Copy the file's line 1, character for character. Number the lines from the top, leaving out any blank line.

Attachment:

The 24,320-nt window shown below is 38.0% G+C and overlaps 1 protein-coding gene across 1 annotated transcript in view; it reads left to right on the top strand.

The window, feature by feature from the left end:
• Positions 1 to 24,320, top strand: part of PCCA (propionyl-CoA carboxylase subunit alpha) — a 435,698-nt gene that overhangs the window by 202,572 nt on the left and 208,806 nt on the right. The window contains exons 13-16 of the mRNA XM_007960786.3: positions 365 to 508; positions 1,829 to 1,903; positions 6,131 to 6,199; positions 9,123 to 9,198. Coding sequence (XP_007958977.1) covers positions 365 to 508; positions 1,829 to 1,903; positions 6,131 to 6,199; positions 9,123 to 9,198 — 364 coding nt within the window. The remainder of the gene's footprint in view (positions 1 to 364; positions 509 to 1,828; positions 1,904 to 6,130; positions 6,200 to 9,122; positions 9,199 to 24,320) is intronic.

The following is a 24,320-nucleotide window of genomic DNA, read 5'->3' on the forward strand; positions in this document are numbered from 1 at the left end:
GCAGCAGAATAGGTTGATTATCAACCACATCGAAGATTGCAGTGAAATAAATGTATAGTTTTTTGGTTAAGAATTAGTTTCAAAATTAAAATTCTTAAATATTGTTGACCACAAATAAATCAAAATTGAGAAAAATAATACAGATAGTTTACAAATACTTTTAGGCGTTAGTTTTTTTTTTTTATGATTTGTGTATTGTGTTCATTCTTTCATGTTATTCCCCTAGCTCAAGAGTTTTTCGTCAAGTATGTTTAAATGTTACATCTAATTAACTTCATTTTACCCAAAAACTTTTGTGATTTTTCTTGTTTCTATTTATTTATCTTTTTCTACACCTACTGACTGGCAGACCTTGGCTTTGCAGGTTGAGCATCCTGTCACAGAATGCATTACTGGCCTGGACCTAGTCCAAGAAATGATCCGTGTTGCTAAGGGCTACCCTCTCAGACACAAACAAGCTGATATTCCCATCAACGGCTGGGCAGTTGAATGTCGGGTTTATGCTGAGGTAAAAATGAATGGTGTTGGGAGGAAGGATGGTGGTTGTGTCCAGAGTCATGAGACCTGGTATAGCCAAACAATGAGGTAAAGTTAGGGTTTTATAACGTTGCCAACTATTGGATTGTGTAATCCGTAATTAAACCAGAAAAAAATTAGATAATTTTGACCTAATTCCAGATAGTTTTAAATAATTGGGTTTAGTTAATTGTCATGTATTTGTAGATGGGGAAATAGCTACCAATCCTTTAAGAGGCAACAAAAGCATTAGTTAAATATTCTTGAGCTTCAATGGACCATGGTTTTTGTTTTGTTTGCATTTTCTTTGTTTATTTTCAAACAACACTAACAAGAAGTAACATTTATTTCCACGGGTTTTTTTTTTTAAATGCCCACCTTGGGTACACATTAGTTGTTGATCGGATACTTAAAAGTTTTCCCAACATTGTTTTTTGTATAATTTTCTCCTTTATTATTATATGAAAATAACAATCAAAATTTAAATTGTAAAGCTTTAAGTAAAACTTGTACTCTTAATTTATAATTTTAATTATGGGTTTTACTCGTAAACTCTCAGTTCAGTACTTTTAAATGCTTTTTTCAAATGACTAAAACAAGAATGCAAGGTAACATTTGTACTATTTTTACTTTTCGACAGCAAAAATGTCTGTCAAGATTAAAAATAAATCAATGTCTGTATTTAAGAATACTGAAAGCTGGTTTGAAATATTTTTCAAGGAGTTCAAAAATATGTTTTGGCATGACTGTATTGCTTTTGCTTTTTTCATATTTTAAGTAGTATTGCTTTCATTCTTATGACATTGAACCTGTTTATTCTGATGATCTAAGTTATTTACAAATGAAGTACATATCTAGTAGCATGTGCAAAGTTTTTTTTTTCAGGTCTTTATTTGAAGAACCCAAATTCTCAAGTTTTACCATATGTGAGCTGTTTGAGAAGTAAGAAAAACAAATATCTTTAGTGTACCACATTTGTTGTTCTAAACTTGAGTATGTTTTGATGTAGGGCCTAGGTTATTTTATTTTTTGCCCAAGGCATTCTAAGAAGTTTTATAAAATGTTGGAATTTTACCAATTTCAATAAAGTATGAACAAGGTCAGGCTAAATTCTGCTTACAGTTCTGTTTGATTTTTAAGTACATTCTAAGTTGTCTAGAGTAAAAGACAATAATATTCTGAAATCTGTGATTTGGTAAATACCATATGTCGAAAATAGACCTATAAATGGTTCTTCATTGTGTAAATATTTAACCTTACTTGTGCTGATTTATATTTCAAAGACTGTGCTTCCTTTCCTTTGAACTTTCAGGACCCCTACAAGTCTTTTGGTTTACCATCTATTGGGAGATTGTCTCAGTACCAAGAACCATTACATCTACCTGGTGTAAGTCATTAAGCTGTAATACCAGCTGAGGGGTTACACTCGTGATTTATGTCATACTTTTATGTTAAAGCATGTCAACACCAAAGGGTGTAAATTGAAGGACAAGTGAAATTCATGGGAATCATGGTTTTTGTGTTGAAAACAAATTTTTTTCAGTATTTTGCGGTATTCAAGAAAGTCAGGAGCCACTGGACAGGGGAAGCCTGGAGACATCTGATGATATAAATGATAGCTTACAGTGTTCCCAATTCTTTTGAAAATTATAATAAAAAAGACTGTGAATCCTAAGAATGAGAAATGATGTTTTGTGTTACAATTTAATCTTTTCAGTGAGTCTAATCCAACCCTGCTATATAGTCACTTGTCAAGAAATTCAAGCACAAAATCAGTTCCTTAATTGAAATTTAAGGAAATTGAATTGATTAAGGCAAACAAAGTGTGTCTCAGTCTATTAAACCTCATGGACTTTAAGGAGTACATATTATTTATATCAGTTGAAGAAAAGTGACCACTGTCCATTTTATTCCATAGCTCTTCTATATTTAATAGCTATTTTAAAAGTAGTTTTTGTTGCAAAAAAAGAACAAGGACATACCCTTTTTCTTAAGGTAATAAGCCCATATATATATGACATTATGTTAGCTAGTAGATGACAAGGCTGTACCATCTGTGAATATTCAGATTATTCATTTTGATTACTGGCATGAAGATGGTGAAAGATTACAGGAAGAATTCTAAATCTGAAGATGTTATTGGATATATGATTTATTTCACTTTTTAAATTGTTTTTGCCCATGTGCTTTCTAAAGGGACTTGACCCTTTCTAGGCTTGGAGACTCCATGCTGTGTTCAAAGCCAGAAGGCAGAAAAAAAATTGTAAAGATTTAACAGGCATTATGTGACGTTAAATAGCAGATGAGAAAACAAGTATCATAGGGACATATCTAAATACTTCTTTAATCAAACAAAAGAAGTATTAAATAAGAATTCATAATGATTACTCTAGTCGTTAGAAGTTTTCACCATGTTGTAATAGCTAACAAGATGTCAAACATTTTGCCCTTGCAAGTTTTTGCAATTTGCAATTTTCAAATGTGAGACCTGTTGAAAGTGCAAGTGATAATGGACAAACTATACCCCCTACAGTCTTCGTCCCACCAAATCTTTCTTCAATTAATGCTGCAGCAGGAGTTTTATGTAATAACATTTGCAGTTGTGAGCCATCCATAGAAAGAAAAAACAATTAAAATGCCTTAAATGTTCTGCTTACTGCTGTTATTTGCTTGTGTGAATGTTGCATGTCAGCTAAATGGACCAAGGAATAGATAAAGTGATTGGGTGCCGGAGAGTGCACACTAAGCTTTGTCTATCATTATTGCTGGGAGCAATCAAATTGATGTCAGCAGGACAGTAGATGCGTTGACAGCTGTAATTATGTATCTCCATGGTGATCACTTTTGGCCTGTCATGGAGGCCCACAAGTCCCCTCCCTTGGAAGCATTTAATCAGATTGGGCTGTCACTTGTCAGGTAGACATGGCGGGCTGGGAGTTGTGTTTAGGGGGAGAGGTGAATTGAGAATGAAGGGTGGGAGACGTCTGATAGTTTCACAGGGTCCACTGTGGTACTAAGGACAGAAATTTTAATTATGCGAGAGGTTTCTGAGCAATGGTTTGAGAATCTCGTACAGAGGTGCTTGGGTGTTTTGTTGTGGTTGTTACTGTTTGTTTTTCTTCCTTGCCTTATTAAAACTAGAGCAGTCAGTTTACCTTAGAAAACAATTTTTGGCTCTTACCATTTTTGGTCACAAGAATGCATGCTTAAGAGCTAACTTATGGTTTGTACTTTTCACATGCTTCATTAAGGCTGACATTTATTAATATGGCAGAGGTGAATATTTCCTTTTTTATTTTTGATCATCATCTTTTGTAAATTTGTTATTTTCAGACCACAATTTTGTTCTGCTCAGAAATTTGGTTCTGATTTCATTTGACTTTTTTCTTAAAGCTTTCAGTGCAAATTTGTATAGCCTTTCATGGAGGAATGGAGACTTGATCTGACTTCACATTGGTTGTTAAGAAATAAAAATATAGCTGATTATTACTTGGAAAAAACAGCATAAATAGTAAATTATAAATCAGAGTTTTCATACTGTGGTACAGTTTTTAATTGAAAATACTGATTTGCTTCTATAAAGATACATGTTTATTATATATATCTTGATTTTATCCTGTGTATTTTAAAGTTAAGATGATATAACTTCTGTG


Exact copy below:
The 24,320-nt window shown below is 38.0% G+C and overlaps 1 protein-coding gene across 1 annotated transcript in view; it reads left to right on the top strand.